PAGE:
The short days and chilly weather of winter can be challenging for many who want to get some good old-fashioned exercise outdoors. Yet the indoor gyms with their New Year’s crowds can get tedious quickly.
One relatively new alternative, at least for those searching for some indoor adventure in the Lowcountry, is Coastal Climbing.
The bouldering gym was opened on King Street last summer by 2009 college graduates Kensie Whitfield and Jeanna Crockett, largely borne out of frustration in finding worthwhile employment in the wake of the recession and Whitfield’s long-held passion for the sport.
Whitfield, who grew up in Mount Pleasant and graduated from Wando High School in 2005, was drawn to the sport at age 12 because his father was passionate about it.
Since June, Coastal Climbing has gained a loyal following, but the young couple didn’t want to disclose their total number of members.
With their first New Year’s, they noticed a bump in people coming in to climb and are looking forward to more this weekend.
On Saturday, Coastal Climbing will host a beginner’s clinic from 10 a.m. to noon. The cost to participate is $20 for nonmembers and $5 for members. As part of the new year, they also are waiving the $45 initiation fee until next week.
Taking the clinic, of course, is not necessary. If you want to try it out once or just a few times, you don’t have to commit to a membership.
Coastal Climbing offers a day pass for $10, a 10-climb pass for $80, as well as shoe rentals for $3 and chalk (to aid in gripping) for $2.
If you can’t attend Saturday’s clinic, no worries. Whitfield and Crockett hold one at the beginning of every month.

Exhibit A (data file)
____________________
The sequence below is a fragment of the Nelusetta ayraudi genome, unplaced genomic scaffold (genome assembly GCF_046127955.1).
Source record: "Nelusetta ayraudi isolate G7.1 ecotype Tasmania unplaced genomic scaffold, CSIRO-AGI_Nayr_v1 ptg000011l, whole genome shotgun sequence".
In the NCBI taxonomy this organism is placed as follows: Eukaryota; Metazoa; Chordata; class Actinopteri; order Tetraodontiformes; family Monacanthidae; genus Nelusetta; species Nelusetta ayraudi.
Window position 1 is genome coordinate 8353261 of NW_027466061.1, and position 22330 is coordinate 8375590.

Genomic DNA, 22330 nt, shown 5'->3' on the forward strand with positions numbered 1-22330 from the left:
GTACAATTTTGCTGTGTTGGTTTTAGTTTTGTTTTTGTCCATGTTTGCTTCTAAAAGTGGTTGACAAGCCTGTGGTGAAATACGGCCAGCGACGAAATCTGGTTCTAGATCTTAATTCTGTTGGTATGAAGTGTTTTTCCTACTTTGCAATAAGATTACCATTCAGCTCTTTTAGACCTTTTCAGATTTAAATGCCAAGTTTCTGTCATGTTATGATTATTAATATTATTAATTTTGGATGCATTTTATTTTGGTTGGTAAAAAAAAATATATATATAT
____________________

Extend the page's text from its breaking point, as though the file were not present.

Like any activity, the number of calories burned depends on the intensity and individual weight, but the standard is just under 400 calories for 30 minutes.
The nature of bouldering, which is climbing shorter ascents (boulders, real or fake) without ropes, is one of bursts of energy followed by rest, then repeating the cycle.
Increasingly, studies are showing that “interval training” is among the most efficient and effective ways to get in shape.
Meanwhile, the challenge of determining routes also engages the mind, making what can be a hard-core workout less hard.
Crockett claims an hour session, with 30 minutes of it actually climbing, can torch up to 900 calories.
Crockett said that people who are regulars at CrossFit gyms tend to be good climbers, and that several groups have come in for an alternative workout.
Customers, she admits, tend to range from late teens to early 30s, though they do have a few regulars in their 50s and 60s.
And because bouldering requires upper body strength and some flexibility, those who need to shed a few pounds or have knee problems (a short fall to a padded floor is still a fall) tend not to try it out.
I first met Whitfield and Crockett before Thanksgiving, and it was refreshing to walk into a home-grown, low-key fitness facility.
It’s not polished or corporate. It’s a mom-and-pop without the kids, other than a friendly Alaskan Malamute named Shadow.
The 3,500-square-foot space is at 708 King St., Unit 5 (near Zappo’s Pizza, north of the U.S. Highway 17 overpass), in what used to be a tire warehouse.
For more, go to www.coastalclimbing.com.
Reach David Quick at 937-5516.
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